Model Railroader May 2016

Item #MRR160501

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A steam-era switching layout
by Jim Malloy
My HO scale Dyer Junction & Eureka RR, a 5 x 15-foot shelf layout, is a freelanced line serving northern California in the 1930s. Dyer Junction, named after my wife, Dery Dyer, is located along the Southern Pacific Lines south of Dunsmuir Yard.

The layout has seven industrial sidings, a classification yard, a turntable with a four-stall roundhouse and four garden tracks, and coal and water towers. In addition, I was able to squeeze in a station, 15 storefronts, two tunnels, and a small trestle. Not too bad for 361⁄2 square feet – about the same as a 4 x 9-foot model railroad.

How to model rail fences
by Michael Tylick
Almost 20 years have passed since I described the rail fences built by the New York, New Haven & Hartford RR in the March 1996 issue of Model Railroader.

I photographed a similarly built fence at Iona Island, N.Y., along CSX’s busy River Line, originally built by the New York Central RR. I’d been here before, but this was the first time the rail fence struck me as a simple modeling project I could adapt to my On30 layout.

Track plan for a port on a shelf
by Paul Boehlert
This might be the simplest track plan ever to appear in Model Railroader. It includes just three turnouts, almost all the track is dead straight, and it’ll fit in office cubicles, studio apartments, dorm rooms, and other spaces traditionally considered too small for a model railroad. But don’t underestimate the Port of Brunswick RR; despite its size it delivers plenty of challenge and satisfaction. I built a version of this layout and enjoy operating it often.

Build a DCC testing and programming station
by Jim Zinser
Testing and programming Digital Command Control (DCC) decoders can be hazardous to their health. That’s because meters, DCC testers and programmers, and other components usually have to be connected to each other as well as a programming track. This usually means there are wires and temporary clip leads running all over the workbench. Sooner or later wires will get crossed and that can lead to a damaged or destroyed decoder.

Serving the South in N scale
by Joe Gelmini
Joe Gelmini's N scale Georgia Great Southern Ry. is a freelanced subsidiary of the Southern Ry., for which Joe once worked. The layout occupies a 18 x 60-foot area in his basement.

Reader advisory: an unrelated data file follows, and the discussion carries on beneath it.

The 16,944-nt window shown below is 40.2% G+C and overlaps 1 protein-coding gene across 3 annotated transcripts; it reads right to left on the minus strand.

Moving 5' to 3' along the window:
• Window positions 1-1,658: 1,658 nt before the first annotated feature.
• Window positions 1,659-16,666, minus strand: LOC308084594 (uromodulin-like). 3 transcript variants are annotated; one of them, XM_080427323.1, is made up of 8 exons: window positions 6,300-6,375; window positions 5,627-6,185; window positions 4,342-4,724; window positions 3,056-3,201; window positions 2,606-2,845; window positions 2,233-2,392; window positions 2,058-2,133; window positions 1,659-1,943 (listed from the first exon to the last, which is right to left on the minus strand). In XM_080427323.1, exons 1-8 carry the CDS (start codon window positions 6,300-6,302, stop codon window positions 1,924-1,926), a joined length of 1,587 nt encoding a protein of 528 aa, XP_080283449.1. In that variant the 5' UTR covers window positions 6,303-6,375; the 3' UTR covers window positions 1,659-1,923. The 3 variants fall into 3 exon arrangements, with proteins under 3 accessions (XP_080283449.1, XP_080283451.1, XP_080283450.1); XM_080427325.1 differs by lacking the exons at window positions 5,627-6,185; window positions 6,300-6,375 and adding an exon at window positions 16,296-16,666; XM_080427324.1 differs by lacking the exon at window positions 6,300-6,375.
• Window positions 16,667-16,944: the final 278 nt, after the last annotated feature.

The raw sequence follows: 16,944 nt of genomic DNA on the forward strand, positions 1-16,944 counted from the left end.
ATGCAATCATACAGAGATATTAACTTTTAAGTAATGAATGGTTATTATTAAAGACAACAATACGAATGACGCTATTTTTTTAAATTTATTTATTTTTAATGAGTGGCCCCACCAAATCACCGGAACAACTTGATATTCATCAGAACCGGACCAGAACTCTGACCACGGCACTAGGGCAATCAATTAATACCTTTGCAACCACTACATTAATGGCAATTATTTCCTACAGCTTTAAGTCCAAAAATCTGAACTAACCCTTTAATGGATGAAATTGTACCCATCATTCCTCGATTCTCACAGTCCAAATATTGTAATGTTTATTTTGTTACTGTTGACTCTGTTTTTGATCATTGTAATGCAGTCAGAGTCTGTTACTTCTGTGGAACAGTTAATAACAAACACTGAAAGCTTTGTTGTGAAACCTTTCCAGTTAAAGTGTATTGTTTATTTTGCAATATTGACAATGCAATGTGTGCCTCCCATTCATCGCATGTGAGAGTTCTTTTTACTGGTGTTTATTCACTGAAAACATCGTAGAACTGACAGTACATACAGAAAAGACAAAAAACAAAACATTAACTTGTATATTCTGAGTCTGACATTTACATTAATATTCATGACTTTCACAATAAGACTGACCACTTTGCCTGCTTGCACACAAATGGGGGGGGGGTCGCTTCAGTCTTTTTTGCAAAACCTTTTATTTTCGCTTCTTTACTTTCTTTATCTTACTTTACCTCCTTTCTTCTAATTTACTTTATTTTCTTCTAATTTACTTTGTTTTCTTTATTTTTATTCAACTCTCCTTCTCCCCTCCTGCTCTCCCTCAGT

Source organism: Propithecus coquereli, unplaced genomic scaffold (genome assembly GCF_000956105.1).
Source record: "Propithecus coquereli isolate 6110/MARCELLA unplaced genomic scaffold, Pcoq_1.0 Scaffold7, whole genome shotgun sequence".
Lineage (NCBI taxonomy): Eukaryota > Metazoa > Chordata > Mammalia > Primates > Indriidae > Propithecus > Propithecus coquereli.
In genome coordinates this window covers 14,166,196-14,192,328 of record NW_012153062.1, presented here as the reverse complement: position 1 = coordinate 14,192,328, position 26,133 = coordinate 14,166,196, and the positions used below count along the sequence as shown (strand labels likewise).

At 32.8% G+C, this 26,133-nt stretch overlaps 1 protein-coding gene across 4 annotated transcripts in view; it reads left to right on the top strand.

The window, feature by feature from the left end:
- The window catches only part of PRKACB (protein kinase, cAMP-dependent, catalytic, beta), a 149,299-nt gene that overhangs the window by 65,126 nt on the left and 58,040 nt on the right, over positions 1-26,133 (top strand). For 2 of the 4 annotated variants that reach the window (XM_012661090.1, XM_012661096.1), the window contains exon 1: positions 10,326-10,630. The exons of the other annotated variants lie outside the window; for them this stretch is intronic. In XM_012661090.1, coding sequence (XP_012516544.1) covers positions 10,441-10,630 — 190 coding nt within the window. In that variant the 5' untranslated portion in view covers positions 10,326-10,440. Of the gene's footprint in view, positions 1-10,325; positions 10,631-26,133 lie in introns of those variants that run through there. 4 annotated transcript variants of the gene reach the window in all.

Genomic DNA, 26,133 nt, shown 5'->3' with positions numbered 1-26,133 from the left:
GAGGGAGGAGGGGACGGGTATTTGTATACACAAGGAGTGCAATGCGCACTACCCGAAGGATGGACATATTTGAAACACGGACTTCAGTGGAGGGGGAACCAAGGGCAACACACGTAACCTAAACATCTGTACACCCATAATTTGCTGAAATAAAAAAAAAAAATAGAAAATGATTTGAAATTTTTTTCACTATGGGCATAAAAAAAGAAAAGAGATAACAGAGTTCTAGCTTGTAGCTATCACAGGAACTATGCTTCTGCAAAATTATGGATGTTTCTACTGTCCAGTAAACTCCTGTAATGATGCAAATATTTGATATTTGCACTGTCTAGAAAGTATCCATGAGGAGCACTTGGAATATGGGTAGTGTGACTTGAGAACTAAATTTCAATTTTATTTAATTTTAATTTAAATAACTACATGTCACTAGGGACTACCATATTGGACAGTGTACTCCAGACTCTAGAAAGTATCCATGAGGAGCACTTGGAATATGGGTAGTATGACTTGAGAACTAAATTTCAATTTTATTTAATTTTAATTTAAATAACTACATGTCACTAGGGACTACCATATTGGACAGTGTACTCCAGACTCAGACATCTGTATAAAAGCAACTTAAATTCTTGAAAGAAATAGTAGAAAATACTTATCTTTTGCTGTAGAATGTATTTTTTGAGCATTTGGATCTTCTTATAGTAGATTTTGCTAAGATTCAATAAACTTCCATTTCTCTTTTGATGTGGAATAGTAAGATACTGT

How to weather with acrylics
by Cody Grivno

The SD40-2 is Electro-Motive Division’s best-selling six-axle diesel locomotive of all time. But now, three decades after the last one rolled off the production line, some of these units are showing their age. Some of Union Pacific’s SD40-2s have peeling paint, rust patches, and overall grime.

For this weathering project, I used Kato’s N scale UP SD40-2. I studied dozens of prototype photos at railfan websites such as and Instead of trying to match the weathering on the full-size UP 2975, I picked effects that seemed common to this group of locomotives.

Painting and detailing plastic kits
by Pelle Søeborg
It was like a trip back in time when I opened the packages of Design Preservation Models (DPM) town buildings I was going to use on my new HO scale Union Pacific layout. When I started in the hobby in the early 1990s, one of my first structure kits was a DPM building. I remembered it as great looking, and that’s why I ordered a couple for the little town on my new layout.

6 ways to make painting easier
by Bob Kingsnorth
Inevitably in every model railroader’s life, something needs to be painted. Why not make it as easy as possible?

The more often you do it, the more tricks you develop to make it better, faster, and more convenient. Getting everything set up to paint, with a brush or airbrush, and the cleanup, often takes more time and effort than the actual painting itself.

Anything you can do in batches helps speed things along. Here are six ways I’ve found to do that and maximize the amount of work I do in minimal time. Maybe they can help you save a few minutes (or even hours), too.
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